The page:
Reading Time: 6 minutes
Hello CBCers! Luke here! Welcome to this week’s Comic Book Corner. Someone left the kingdom unguarded, so I grabbed a seat on the throne while no one was looking. I’ll be running the show until someone catches on. Until then, let’s you and I keep this hush-hush. No sense shortening my reign unnecessarily!
This week, CBC will be focusing on a number of dynamic (my favorite buzzword) titles with a whole host of action and excitement. From crime to thriller to fantasy martial arts epics and science fiction, this week has it all! If you enjoy comics of some sort, you will be hard pressed not to find an exciting new read here.
While I am in COMPLETE AND TOTAL CHARGE OF EVERYTHING MUAHAHA, I will also take this time to make a quick plug for something I’m working on that I think fans of CBC might enjoy. Starting later this month, I will be kicking off a monthly series similar in format to Comic Book Corner, but focusing specifically on graphic novels and collected editions of comics. If you enjoy longer-form comics work, keep an eye out for “Luke’s Graphic Novel Picks of the Month,” which should be landing on GeekDad in a week or so.
Now let’s get to this week’s comics!!!
G.I. Joe: A Real American Hero – Silent Option #2
Writer (Main Story): Larry Hama
Pencils (Main Story): Netho Diaz
Inks (Main Story): Alisson Rodrigues & Jagdish Kumar
Writer (Back-Up Story): Ryan Ferrier
Artist (Back-Up Story): Kenneth Loh
Colorist: Vinicius Townsend
Cover Artist: Netho Diaz and James Brown
Luke: Do you remember last week when I was letting you know just how disappointed I was in G.I. Joe: A Real American Hero – Silent Option #1? If not, you can check it out here! Now that we are all on the same page…
I began the second issue of the rather inefficiently titled G.I. Joe: A Real American Hero – Silent Option with no small amount of trepidation. I wanted to like this series, but it had gotten off to a rather rocky start for me. I didn’t want this to become an obligation read.
So I am happy to report that, in Silent Option #2, Larry Hama showed up at full strength. The action was crisp, the dialogue flowed nicely, and most importantly, the characters did not feel wooden. We learn more of the back story of Helix, which is nicely balanced out with a rescue mission on a seemingly abandoned oil rig. Hama handles the main story, while Ryan Ferrier gives Helix’s background some air time in the back-up story.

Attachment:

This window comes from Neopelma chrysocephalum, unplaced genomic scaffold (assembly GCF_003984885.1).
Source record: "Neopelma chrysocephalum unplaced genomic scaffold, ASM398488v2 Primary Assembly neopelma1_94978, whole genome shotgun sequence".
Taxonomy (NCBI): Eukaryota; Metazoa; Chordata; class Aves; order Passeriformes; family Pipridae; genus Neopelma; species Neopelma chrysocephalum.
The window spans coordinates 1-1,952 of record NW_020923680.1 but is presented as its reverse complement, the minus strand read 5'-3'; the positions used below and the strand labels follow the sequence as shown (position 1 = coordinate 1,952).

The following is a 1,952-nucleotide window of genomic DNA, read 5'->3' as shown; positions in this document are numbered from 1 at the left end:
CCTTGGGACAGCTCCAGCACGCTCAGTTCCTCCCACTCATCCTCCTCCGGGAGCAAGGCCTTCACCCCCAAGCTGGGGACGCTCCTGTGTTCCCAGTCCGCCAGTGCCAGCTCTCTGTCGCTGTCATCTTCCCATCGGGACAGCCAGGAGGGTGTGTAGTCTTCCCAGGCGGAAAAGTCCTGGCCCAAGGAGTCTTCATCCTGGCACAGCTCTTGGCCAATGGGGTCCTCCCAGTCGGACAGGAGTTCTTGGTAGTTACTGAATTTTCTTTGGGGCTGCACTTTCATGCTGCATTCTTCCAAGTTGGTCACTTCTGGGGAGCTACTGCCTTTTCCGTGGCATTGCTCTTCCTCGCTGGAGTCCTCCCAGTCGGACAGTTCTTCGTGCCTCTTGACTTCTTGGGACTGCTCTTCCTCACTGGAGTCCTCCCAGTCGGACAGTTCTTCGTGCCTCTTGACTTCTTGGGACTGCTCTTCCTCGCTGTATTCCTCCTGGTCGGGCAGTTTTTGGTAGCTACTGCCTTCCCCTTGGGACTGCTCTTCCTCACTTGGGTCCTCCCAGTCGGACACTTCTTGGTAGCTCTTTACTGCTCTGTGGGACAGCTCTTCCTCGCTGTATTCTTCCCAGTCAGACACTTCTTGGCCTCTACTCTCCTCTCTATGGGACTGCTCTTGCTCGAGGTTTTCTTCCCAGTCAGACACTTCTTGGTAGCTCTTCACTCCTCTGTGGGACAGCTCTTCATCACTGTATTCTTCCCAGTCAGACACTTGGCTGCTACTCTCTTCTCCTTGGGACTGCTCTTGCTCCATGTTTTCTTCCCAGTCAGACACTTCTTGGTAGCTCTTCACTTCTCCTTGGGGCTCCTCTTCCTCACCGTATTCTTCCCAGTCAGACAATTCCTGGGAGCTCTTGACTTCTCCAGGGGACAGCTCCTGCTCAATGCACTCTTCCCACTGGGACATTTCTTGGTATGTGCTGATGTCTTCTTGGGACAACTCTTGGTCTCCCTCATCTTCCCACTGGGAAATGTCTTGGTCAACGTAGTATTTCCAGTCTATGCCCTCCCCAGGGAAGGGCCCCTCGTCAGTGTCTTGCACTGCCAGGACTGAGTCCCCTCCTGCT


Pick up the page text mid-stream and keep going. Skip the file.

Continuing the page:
The art also felt crisper this issue. The work on the main story fit the feel of the military thriller to a T, while the back-up story used an approach with more line work and pastel colors that worked far better than I anticipated it would.
This issue helped me feel confident that the series was finally on track. If Hama and company keep this level of quality up for the rest of the series, this will be a solid story to pick up.
Night Moves #1
Luke: I’ve been really into crime stories lately. That has ranged from the more lighthearted Daughters of the Dragon to the serious ‘40s Hollywood drama The Fade Out. Night Moves looked to be a good match for my current genre proclivities, so I made sure to check it out.
Night Moves #1 begins as Mr. Dundee tells the story of how he “lost the only woman [he] ever loved” to Nolan, a young boy he is watching. Following this How I Met Your Mother-style framing device, we enter the meat of the story.
Chris Dundee is taking a break from working seedier jobs to relax at a bar. He ends up hitting on a woman who is a cop, and learns she is there looking for Sophia Running-Bear, who Dundee… has a past with. But before things get too in-depth, three priests with shotguns break into the bar, declaring war on sin, and begin a shooting rampage. This, of course, all leads to threats from powerful people, murder, and a strange blood sacrifice.
Night Moves has a very engaging beginning. A lot of things are going on for a five-issue miniseries, but it really feels like the writers have a grasp on where they are going. The art is gritty and stylish. I would like to see the faces realized a little more consistently, but otherwise, the work is strong and does a solid job of telling the story.
If you are a fan of crime comics, I do not hesitate to recommend this title!